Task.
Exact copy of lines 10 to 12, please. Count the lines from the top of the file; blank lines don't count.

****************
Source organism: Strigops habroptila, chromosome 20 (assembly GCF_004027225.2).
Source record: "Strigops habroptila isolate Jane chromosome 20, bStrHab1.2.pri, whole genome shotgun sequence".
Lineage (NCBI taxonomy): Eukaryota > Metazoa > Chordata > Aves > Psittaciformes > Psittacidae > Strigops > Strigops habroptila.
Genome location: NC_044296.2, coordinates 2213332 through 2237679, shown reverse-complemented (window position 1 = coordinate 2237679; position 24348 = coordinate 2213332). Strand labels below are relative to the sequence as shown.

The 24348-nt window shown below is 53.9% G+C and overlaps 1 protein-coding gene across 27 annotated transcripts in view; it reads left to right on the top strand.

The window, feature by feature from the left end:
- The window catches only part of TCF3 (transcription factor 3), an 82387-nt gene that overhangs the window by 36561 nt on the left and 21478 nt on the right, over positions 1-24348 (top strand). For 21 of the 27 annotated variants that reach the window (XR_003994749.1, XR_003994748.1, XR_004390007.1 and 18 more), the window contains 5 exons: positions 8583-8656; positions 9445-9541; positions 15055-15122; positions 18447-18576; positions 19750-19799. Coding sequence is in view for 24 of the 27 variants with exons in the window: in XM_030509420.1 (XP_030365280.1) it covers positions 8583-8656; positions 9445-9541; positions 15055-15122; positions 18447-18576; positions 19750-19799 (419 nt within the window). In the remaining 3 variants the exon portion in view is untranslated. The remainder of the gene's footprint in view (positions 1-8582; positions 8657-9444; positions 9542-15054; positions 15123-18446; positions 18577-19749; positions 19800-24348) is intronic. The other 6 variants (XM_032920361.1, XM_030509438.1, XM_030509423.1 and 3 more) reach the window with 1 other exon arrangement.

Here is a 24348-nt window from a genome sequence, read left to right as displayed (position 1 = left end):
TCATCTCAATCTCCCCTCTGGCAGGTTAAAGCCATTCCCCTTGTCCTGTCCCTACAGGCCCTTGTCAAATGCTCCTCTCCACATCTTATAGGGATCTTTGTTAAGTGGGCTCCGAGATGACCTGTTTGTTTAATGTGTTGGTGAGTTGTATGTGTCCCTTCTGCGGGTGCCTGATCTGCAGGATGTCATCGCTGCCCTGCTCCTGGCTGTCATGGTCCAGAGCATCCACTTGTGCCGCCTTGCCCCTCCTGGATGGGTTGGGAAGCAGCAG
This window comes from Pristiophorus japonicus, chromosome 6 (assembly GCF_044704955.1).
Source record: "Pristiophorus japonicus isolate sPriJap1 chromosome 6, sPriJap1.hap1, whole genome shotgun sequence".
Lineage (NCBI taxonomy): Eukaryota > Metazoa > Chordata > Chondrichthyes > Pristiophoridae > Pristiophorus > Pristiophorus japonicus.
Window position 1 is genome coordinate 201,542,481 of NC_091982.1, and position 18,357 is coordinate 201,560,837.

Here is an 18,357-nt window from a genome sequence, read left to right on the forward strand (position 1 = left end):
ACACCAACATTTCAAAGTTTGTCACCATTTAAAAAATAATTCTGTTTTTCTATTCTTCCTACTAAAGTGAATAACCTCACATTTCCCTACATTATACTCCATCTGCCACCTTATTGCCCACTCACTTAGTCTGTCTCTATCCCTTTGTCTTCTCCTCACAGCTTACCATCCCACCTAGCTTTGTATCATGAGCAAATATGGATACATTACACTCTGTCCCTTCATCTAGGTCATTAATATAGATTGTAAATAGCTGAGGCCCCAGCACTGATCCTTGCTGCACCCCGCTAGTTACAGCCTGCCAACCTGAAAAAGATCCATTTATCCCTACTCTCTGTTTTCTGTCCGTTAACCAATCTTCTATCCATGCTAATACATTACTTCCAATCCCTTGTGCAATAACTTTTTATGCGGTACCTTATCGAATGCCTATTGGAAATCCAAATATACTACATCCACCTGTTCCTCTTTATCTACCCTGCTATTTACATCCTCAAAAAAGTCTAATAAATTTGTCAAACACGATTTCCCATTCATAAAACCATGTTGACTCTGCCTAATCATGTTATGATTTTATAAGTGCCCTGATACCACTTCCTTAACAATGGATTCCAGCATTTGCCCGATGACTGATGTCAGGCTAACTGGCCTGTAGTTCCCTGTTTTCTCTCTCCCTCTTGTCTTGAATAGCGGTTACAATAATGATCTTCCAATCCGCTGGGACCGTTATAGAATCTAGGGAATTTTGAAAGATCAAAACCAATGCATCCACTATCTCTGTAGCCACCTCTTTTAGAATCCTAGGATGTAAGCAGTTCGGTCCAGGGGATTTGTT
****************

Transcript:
This window comes from Pristiophorus japonicus, chromosome 6 (assembly GCF_044704955.1).
Source record: "Pristiophorus japonicus isolate sPriJap1 chromosome 6, sPriJap1.hap1, whole genome shotgun sequence".
Lineage (NCBI taxonomy): Eukaryota > Metazoa > Chordata > Chondrichthyes > Pristiophoridae > Pristiophorus > Pristiophorus japonicus.